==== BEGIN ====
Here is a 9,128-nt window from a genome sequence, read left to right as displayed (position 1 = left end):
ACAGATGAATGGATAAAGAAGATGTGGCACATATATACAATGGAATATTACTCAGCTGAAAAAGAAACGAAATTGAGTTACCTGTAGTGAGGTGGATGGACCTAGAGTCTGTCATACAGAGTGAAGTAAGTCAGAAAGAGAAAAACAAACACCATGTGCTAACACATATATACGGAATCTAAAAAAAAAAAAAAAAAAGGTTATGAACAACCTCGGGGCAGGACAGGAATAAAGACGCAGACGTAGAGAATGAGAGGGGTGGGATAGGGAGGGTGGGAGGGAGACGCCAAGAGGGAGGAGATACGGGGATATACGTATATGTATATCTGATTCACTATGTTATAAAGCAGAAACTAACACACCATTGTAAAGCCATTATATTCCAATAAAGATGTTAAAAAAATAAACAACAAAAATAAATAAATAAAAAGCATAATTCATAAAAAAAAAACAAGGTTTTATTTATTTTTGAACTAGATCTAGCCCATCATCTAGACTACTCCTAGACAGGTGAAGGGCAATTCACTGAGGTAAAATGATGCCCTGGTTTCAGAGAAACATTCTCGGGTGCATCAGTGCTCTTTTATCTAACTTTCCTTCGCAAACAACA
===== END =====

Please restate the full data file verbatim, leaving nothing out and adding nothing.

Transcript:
Here is a 9,128-nt window from a genome sequence, read left to right as displayed (position 1 = left end):
ACAGATGAATGGATAAAGAAGATGTGGCACATATATACAATGGAATATTACTCAGCTGAAAAAGAAACGAAATTGAGTTACCTGTAGTGAGGTGGATGGACCTAGAGTCTGTCATACAGAGTGAAGTAAGTCAGAAAGAGAAAAACAAACACCATGTGCTAACACATATATACGGAATCTAAAAAAAAAAAAAAAAAAGGTTATGAACAACCTCGGGGCAGGACAGGAATAAAGACGCAGACGTAGAGAATGAGAGGGGTGGGATAGGGAGGGTGGGAGGGAGACGCCAAGAGGGAGGAGATACGGGGATATACGTATATGTATATCTGATTCACTATGTTATAAAGCAGAAACTAACACACCATTGTAAAGCCATTATATTCCAATAAAGATGTTAAAAAAATAAACAACAAAAATAAATAAATAAAAAGCATAATTCATAAAAAAAAAACAAGGTTTTATTTATTTTTGAACTAGATCTAGCCCATCATCTAGACTACTCCTAGACAGGTGAAGGGCAATTCACTGAGGTAAAATGATGCCCTGGTTTCAGAGAAACATTCTCGGGTGCATCAGTGCTCTTTTATCTAACTTTCCTTCGCAAACAACA